For example, using the discovery module, the weapons operator software can identify surveillance cameras on the surveillance video network. Using the location and range querying module, it can also determine which video surveillance images cover the general vicinity of a threat or target that a particular remotely operated weapon is addressing. Using the video switching and translation module, the weapon operator software can obtain and display video images from the relevant surveillance cameras. The relevant surveillance cameras might also change as an operator moves the aim of a weapon, and the software can automatically adjust the set of surveillance cameras to match the new aim vector of a weapon. Manual control of proximate surveillance cameras from weapons operator stations is performed via the control protocol translation module by enabling weapons operator stations to issue pan/tilt/zoom or other control commands to video surveillance cameras using similar controls and user interface gestures to those used to control remotely operated weapons. The automated selection, display, and control of video surveillance camera images to synchronize with movement of remote weapons allows the weapons operator software to also automatically select appropriate video surveillance images to display, and may automatically control video surveillance cameras to follow the aim of a remote weapon. For example, as the operator pans and tilts a remote weapon, commands can be automatically issued to nearby video surveillance cameras to pan and tilt to the same target location, so that operators can observe the target from multiple perspectives.

User interface and control software of surveillance control centers (e.g., CC1) are extended to incorporate weapon camera image management and weapon control 1620 and display of video images from remotely operated weapons into the control center. This enables a control center to control remotely operated weapons functions such as aiming, arming, and firing from the control center. These extensions are entirely parallel to those described in surveillance camera image management 1610 as described above, with the translation and mapping of images and commands occurring in the reverse direction (from the weapons network into the video surveillance network and user interfaces). The same modules of the invention described in surveillance camera image management 1610 are used to accomplish this translation and mapping. In some cases, new user interface gestures are added to the user interface for the surveillance control center to managed weapons-specific features that have no analog for surveillance cameras, such as arming and firing a weapon. However, some embodiments of the invention do not require these new gestures; instead the weapons are treated by the surveillance control center simply as additional surveillance cameras, with no ability to arm or fire the weapon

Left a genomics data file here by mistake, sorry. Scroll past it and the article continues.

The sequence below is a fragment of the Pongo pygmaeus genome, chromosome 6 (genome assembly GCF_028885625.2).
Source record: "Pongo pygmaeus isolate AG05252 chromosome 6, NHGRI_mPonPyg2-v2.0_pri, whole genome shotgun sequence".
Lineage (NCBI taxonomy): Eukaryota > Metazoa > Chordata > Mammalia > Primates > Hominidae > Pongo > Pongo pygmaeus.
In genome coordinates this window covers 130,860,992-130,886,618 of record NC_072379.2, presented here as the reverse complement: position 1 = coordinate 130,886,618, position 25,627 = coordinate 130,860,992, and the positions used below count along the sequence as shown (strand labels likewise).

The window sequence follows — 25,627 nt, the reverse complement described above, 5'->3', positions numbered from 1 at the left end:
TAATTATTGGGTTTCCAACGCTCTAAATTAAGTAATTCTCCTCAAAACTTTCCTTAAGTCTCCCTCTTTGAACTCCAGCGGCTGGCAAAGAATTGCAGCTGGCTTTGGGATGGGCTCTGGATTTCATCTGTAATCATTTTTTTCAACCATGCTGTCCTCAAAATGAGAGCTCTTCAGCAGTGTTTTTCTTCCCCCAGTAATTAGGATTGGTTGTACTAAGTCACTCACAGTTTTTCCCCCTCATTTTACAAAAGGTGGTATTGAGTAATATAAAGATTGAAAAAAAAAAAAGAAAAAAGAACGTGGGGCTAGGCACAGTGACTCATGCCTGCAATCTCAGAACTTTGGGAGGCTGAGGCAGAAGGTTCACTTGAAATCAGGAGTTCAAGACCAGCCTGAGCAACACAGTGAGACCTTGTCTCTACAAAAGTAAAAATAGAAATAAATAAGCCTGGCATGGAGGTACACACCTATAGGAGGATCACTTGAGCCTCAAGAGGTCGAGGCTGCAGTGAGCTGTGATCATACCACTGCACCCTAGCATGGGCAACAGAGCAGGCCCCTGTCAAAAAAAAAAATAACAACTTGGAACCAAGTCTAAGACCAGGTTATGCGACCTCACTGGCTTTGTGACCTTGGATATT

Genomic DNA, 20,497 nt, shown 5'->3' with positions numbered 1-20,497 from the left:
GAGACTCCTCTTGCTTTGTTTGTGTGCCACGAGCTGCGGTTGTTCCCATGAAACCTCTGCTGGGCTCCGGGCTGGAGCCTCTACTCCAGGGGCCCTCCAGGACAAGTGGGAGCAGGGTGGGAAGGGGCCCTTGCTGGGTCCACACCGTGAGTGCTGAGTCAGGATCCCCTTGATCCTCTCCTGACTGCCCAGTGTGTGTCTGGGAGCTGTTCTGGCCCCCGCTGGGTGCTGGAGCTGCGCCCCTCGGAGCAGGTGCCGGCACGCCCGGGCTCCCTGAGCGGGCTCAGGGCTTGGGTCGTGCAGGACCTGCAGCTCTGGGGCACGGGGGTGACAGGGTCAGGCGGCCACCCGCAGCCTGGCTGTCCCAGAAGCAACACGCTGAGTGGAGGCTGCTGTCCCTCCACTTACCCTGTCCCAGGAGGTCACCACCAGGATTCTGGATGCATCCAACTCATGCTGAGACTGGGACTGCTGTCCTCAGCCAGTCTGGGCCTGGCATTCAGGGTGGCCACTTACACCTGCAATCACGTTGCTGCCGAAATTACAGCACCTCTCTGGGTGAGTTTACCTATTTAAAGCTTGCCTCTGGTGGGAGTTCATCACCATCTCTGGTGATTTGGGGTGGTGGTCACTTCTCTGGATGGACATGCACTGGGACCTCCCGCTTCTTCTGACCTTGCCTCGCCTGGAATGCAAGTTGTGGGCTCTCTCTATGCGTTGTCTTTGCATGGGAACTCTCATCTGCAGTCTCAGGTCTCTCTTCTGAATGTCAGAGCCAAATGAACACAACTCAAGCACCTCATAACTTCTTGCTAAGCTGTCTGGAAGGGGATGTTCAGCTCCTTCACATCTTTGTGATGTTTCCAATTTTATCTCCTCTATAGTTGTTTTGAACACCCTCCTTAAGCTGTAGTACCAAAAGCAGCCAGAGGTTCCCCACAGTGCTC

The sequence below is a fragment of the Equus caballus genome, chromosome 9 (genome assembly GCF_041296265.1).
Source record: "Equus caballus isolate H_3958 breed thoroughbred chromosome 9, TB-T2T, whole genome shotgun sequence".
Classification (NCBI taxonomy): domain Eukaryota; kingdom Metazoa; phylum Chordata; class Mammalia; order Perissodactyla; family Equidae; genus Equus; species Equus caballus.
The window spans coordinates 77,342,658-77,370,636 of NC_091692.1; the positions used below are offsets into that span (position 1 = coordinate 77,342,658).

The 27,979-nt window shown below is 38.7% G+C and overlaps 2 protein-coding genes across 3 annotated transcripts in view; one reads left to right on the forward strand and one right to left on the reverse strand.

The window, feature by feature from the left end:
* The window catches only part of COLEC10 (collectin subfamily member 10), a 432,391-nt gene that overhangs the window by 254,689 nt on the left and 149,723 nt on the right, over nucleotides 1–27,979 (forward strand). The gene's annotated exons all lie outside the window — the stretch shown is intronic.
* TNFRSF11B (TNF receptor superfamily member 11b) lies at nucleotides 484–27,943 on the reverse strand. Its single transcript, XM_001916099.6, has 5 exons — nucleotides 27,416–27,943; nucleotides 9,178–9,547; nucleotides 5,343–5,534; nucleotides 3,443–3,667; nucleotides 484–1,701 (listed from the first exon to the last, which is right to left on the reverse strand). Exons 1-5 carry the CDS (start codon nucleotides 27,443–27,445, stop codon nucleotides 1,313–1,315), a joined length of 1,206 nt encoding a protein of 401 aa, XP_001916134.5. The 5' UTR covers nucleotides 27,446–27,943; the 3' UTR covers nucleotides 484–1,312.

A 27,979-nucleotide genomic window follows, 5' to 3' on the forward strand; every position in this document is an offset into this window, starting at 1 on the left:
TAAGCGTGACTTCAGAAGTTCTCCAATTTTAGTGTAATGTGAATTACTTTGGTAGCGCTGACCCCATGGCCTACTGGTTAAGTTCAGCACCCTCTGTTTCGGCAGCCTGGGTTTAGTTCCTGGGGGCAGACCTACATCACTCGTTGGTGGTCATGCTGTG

Weapon simulator translator 1630 comprising software (and potentially hardware) is provided to allow the weapons network to view one or more video surveillance cameras as simulated weapons. These components comprising weapon simulator translator 1630 accept commands on the integrated weapons/surveillance camera network that are identical or similar to commands that would be sent to an actual remotely operated weapon. Weapon simulator translator 1630 translates these commands into commands for the camera or cameras functioning as a simulated weapon. The video routing and translation modules of the invention provide the capability for the video from the camera or cameras to be sent to the weapons operator station in a form that is consistent with video that would be sent from an actual weapon.

FIG. 17 shows an embodiment of the architecture that employs at least one analyzer, assigner and responder.

In one or more embodiments of the invention, the analyzer receives sensor detection messages and determines the existence, nature, location, and severity of threats. The analyzer may publish its assessment of threats to a threats database for example.

    • Many different algorithms may be utilized to map sensor detections into threat assessments. The system architecture allows swapping of analyzer algorithms without affecting other system modules. For example, an object oriented programming design pattern such as a strategy pattern may be employed to switch strategies (for example when low on ammunition, or when a particular alert level is in effect).
    • The analyzer may combine data from multiple sensors to make decisions with respect to threats. For example, redundant sensors may be used to confirm the existence of a threat or multiple sensors may be used to fix the location of threat.
    • The analyzer's decisions about threats may be fully automated, or they may include human review and judgment. An analyzer with human review may utilize a user interface to present detection information and to receive input from the user on threat decisions for example.